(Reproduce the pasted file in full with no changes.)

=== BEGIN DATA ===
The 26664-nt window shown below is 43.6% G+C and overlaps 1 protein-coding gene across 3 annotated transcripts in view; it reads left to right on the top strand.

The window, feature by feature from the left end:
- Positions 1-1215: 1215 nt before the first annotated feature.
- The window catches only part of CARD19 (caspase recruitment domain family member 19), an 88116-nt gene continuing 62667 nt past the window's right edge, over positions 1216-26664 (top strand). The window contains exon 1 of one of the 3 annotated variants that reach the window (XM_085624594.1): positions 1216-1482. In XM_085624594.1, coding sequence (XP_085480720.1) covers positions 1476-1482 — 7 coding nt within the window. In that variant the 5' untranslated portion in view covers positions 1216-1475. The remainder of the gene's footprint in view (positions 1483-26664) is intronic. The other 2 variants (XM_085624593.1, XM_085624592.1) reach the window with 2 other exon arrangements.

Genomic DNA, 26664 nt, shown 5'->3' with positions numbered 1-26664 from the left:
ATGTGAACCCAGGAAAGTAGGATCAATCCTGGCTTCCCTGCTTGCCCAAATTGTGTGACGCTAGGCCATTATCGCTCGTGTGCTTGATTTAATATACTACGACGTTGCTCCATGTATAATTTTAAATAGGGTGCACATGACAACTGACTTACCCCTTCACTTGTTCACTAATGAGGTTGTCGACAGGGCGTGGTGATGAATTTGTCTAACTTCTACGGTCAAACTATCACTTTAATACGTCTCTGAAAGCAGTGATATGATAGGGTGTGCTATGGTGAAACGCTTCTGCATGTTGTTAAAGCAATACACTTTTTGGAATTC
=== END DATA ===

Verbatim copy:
The 26664-nt window shown below is 43.6% G+C and overlaps 1 protein-coding gene across 3 annotated transcripts in view; it reads left to right on the top strand.

The window, feature by feature from the left end:
- Positions 1-1215: 1215 nt before the first annotated feature.
- The window catches only part of CARD19 (caspase recruitment domain family member 19), an 88116-nt gene continuing 62667 nt past the window's right edge, over positions 1216-26664 (top strand). The window contains exon 1 of one of the 3 annotated variants that reach the window (XM_085624594.1): positions 1216-1482. In XM_085624594.1, coding sequence (XP_085480720.1) covers positions 1476-1482 — 7 coding nt within the window. In that variant the 5' untranslated portion in view covers positions 1216-1475. The remainder of the gene's footprint in view (positions 1483-26664) is intronic. The other 2 variants (XM_085624593.1, XM_085624592.1) reach the window with 2 other exon arrangements.

Genomic DNA, 26664 nt, shown 5'->3' with positions numbered 1-26664 from the left:
ATGTGAACCCAGGAAAGTAGGATCAATCCTGGCTTCCCTGCTTGCCCAAATTGTGTGACGCTAGGCCATTATCGCTCGTGTGCTTGATTTAATATACTACGACGTTGCTCCATGTATAATTTTAAATAGGGTGCACATGACAACTGACTTACCCCTTCACTTGTTCACTAATGAGGTTGTCGACAGGGCGTGGTGATGAATTTGTCTAACTTCTACGGTCAAACTATCACTTTAATACGTCTCTGAAAGCAGTGATATGATAGGGTGTGCTATGGTGAAACGCTTCTGCATGTTGTTAAAGCAATACACTTTTTGGAATTC